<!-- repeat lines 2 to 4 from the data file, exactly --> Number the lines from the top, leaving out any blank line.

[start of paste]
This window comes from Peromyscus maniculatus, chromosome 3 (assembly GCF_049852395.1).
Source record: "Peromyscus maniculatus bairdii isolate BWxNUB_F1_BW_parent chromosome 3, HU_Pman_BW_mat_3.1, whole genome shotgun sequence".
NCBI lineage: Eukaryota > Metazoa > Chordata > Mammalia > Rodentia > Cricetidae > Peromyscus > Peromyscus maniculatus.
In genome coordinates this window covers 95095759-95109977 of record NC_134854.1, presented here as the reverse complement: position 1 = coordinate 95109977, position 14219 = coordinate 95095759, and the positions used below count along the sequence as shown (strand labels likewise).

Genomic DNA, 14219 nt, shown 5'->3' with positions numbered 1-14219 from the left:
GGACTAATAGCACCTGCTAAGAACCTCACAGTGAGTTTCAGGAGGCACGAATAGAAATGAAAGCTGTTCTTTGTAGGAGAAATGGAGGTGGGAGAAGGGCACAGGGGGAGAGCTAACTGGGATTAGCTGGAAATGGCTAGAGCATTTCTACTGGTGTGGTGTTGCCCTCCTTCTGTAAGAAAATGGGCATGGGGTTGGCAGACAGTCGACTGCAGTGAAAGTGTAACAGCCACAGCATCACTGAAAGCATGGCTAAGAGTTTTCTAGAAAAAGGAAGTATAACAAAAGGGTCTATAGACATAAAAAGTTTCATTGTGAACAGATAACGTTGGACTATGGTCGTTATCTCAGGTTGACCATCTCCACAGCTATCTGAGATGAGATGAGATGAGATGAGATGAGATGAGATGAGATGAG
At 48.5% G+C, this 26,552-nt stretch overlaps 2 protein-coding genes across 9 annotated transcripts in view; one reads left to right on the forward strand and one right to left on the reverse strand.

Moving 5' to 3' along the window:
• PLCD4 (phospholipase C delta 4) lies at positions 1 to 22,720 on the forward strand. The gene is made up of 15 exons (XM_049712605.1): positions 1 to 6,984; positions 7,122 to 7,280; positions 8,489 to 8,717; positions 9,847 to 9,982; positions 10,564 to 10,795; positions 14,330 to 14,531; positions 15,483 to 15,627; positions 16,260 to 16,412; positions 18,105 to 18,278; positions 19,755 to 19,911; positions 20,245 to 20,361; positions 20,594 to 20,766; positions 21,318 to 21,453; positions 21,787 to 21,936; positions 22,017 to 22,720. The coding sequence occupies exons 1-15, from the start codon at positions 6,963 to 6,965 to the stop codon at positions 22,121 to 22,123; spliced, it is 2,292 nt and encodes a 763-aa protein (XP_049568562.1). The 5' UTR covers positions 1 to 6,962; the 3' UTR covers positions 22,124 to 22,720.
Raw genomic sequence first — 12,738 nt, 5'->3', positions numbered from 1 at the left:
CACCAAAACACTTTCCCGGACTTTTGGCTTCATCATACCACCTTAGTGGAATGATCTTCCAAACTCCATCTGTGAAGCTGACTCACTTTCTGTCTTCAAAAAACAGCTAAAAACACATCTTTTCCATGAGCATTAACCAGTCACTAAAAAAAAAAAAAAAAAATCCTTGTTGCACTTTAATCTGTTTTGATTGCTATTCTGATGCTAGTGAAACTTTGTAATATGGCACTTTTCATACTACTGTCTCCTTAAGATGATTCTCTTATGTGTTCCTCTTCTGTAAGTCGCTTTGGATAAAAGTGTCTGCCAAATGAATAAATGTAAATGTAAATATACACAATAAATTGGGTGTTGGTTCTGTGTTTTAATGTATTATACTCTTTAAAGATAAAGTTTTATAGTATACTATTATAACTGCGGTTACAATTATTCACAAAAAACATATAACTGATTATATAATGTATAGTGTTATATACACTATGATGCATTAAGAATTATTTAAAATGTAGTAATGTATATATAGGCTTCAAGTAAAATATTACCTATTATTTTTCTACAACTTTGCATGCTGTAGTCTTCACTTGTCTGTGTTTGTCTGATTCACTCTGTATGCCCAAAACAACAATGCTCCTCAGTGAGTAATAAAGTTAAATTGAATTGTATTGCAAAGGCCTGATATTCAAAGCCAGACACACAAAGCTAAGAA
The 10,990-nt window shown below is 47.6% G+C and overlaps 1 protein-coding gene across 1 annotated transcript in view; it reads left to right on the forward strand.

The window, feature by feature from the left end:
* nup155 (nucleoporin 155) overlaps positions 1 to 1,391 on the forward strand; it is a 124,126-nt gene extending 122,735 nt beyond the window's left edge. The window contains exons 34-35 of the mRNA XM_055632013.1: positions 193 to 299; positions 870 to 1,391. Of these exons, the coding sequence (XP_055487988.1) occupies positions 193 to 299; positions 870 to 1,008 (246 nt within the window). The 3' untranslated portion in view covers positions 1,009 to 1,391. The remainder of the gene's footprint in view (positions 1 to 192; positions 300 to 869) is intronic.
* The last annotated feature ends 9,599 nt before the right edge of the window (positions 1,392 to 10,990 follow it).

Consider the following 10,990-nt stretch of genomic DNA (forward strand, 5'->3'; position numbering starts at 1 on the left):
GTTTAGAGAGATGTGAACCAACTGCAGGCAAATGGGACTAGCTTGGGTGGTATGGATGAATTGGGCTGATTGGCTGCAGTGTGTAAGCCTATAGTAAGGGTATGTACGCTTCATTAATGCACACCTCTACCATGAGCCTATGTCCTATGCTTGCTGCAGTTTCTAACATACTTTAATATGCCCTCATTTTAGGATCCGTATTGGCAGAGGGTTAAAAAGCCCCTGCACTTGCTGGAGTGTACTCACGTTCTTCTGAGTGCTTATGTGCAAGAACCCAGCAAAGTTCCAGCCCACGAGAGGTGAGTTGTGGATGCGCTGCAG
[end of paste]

Source record: "Peromyscus maniculatus bairdii isolate BWxNUB_F1_BW_parent chromosome 3, HU_Pman_BW_mat_3.1, whole genome shotgun sequence".
NCBI lineage: Eukaryota > Metazoa > Chordata > Mammalia > Rodentia > Cricetidae > Peromyscus > Peromyscus maniculatus.
In genome coordinates this window covers 95095759-95109977 of record NC_134854.1, presented here as the reverse complement: position 1 = coordinate 95109977, position 14219 = coordinate 95095759, and the positions used below count along the sequence as shown (strand labels likewise).